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Pressed vs burned DVD longevity

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July 31, 2010 9:02:19 PM


I have some precious home movies which I have backed up as identical MPEG files on a pair of eternal hard drives. But I would like to also copy them to DVD. Then I recalled a claim someone made that movies issued on commercial DVDs have longer life spans because DVD studios "press" the DVDs rather than use computer DVD 'burner" drives. Is this true? If so, than assuming one uses reasonably reliable (Verbatim? Sony?) blank dual-layered DL +/- blank media and burns the disk at a slow (more error free?) speed, what DVD lifespan could one expect, compared to a pressed copy?




a c 415 G Storage
July 31, 2010 10:36:57 PM

Pressed media have a longer lifespan because the reflective layer is aluminum, which doesn't degrade as rapidly as the organic dyes used for a writable DVD.

That having been said, good media such as Taiyo Yuden that's burned with a decently low error rate and stored in a cool dry location should last decades. But you'll never know if the burn is good unless you scan the disc to see what the actual error rates are - you need a burner and software capable of reporting raw error rates for this. I use a LiteOn IHAS424 drive and Nero for this. It's important to check this because burn quality depends on a lot of factors and a bad burn really can degrade in quite a short period of time.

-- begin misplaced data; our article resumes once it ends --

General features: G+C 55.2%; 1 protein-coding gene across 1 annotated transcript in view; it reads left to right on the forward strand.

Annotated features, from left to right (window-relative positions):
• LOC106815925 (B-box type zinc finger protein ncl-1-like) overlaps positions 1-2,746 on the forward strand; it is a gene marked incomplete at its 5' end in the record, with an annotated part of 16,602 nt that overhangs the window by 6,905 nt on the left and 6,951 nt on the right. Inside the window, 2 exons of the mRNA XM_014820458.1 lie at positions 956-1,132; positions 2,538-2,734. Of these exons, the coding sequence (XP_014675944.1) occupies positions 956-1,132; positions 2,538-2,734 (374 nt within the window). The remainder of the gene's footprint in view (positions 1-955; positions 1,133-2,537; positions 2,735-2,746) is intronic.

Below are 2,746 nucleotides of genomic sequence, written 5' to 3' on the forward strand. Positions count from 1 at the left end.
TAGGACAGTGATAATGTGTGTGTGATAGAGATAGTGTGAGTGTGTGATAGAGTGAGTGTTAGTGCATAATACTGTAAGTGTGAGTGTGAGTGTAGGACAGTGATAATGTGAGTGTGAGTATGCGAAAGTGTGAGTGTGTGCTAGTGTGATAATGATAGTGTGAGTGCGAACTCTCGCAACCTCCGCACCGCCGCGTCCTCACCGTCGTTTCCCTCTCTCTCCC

The reality is that ANY media can go bad. The secret to keeping precious files is to (a) have at least two copies, and (b) regularly check both copies to ensure they're readable. If a disc goes bad, this lets you recover the file from the other copy before it goes bad too.

For this reason I dislike DVD as an archival medium since checking that you can still read all of your files means a lot of disk shuffling. It's a lot easier if you use hard drives - you just connect the drive and let it sit there overnight reading files.
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August 1, 2010 4:48:08 AM

For important IE irreplaceable data, I now scan all my DVD burns with PI PO scans using DVD Info Pro. This is after a disastrous event after trying some cheap generic DVD's.
I lost 40ish dvds of data most I was able regain, but some is lost in the ethereal space now. :cry:  Hey PLEASE return my missing bits PLEASE! :pt1cable:  Nero was used to verify these burns, and reported as good. I then tried to use them again after 4 months, and they were DEAD! If I don't get 90% DVD burns with a PI-PO media scan on important data I scrap it and try another brand Disc.
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